and the whole city is dirty and garbage is lying everywhere. The sidewalks are uneven, you need to pay attention not to step into dog-shit and the most of the nice houses need renovation too

one of the better sidewalks, but still uneven and
full of wholes...
Buenos Aires is a place for really old cars:-)

Ute and I had some ice cream (really good, especially that in Europe unkown flavour "dulce de leche"), went into a church

and inside the church

and finally arrived at 18:45 at the restaurant (= Parrilla = Steakhouse) where we wanted to meet Joerg and Remo. Joerg was already there and so we took a seat outside the restaurant. Remo joined us 15 minutes later. Ute assured us several times if we didn't wanna eat there she could understand it and we could go to a different place. She had seen that restaurant about one week earlier when she got lost and was walking through the streets. She told us that at night it looked much better and much more locals were inside. During daylight it didn't look that welcoming. But we decided to eat there. And the missing locals were just a "time-problem": in Argentina you never eat dinner before 21:00. So we were just too early.
All 4 of us ordered asado con papas fritas (= grill-steak with french fries) and the ordering process by itself was already funny: none of us was carrying a dictionary and 3 of us wanted to order the meat well done but none of us knew the vocabulary. So we pointed on a picture in the menu that showed a bloody piece of meat and said "no blood" but the waiter couldn't speak English at all and didn't get it at first. Finally, after pointing on the blood and shaking the head he repeated "cocida" several times, we nodded and hoped that he got it:-)

the Parrilla

my grilled steak

Jörg and Ute
During dinner Jörg told us from his 7month trip in Southamerica about 5 years ago. He had travelled with 2 friends and they had seen and done amazing stuff. One of his stories impressed me the most: when they were robbed on a beach in Brazil they tried to get their belongings back. On of his friends were facing a guy with a huge stone and he was facing a guy carrying a broken bottle. They were shouting at each other and when they guy with the broken bottle tried to hit him, Joerg could avoid being hit but fell into the sand. Then finally he realized "how stupid it was " to fight. They gave up, but his friend couldn't relax afterwards. He saw crime and robbery everywhere. And now the attitude of Joerg, that impressed me so much: He said, he wasn't scared or paranoid after the robbery. In his opinion it was just a mental thing. He told us we simply needed to record it/think of it as development aid for a poor country and not as robbery, then everything would be fine and you wouldn't have any nightmares later on".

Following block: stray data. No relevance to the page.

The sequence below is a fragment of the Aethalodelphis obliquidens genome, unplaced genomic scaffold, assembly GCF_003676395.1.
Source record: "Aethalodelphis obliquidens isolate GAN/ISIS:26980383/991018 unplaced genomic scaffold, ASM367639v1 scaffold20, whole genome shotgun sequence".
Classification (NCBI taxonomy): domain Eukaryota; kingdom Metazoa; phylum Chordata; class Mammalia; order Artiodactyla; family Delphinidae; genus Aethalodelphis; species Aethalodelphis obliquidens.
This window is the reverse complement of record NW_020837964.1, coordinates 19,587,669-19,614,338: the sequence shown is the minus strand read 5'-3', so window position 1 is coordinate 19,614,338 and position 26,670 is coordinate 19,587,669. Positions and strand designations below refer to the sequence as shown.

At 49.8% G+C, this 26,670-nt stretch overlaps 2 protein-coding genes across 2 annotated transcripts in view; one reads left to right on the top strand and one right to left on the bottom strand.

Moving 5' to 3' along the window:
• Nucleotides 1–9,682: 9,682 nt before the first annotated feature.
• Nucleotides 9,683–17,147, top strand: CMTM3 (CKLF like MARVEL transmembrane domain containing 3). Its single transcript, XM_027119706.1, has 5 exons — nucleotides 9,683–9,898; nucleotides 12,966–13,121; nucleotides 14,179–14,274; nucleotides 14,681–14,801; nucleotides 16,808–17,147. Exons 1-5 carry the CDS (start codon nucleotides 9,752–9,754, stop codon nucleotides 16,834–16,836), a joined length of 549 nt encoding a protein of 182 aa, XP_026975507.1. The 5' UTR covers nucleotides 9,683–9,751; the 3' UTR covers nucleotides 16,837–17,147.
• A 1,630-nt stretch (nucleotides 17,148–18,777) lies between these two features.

Amazing attitude!!!!

At about 20:45 we paid and Remo and I decided to take the subway together. On the TV of the Parrilla we saw a demonstration that had just started around 19:00 and that took place mainly in front of Plaza Mayo. Remo and I wanted to take a closer look. Since my arrival there had been demonstrations almost every day. Usually "small" groups like banker or busdriver went on strike. But on that evening the middle and upper class of Argentina protested against the government. It looked incredibly croweded on TV and we wanted to join for a while. So we took the metro Linea A back to Plaza de Mayo and didn't change underground to Linea D. Instead we went out of the station and walked through the crowd.
Some impressions of the demonstration:

Remo and I on Linea A
a very old but nice subway
inside Linea A: wood!

Linea A from the outside

people demonstrating
it reminded me of our carneval :-)

For me it felt like a very peaceful demonstration. People were singing (of course I didn't understand what) and clapping pots and spoons together, it was very loud and full but as long as we stayed police wasn't needed.
When we reached Linea D we got on it (after 30 or 45 minutes struggeling through the crowd) and when I arrived at terminal station I was lucky to catch my bus immediately.
At 22:30 I was back in the house, said a short "hello" to Victoria and then I wrote down some notes for my blog before I went to bed at 23:00.
Unfortunately I woke up at 1:00 again because my stomach complained a lot and I felt nauseated. I needed to go to the bathroom, had to pour cold water over my face and wait for a while, until my stomach was feeling a little better. Maybe the meat was too fatty and I should have cut off the fat part completely...Or the ice cream... it's idle... I will both give a second chance:-)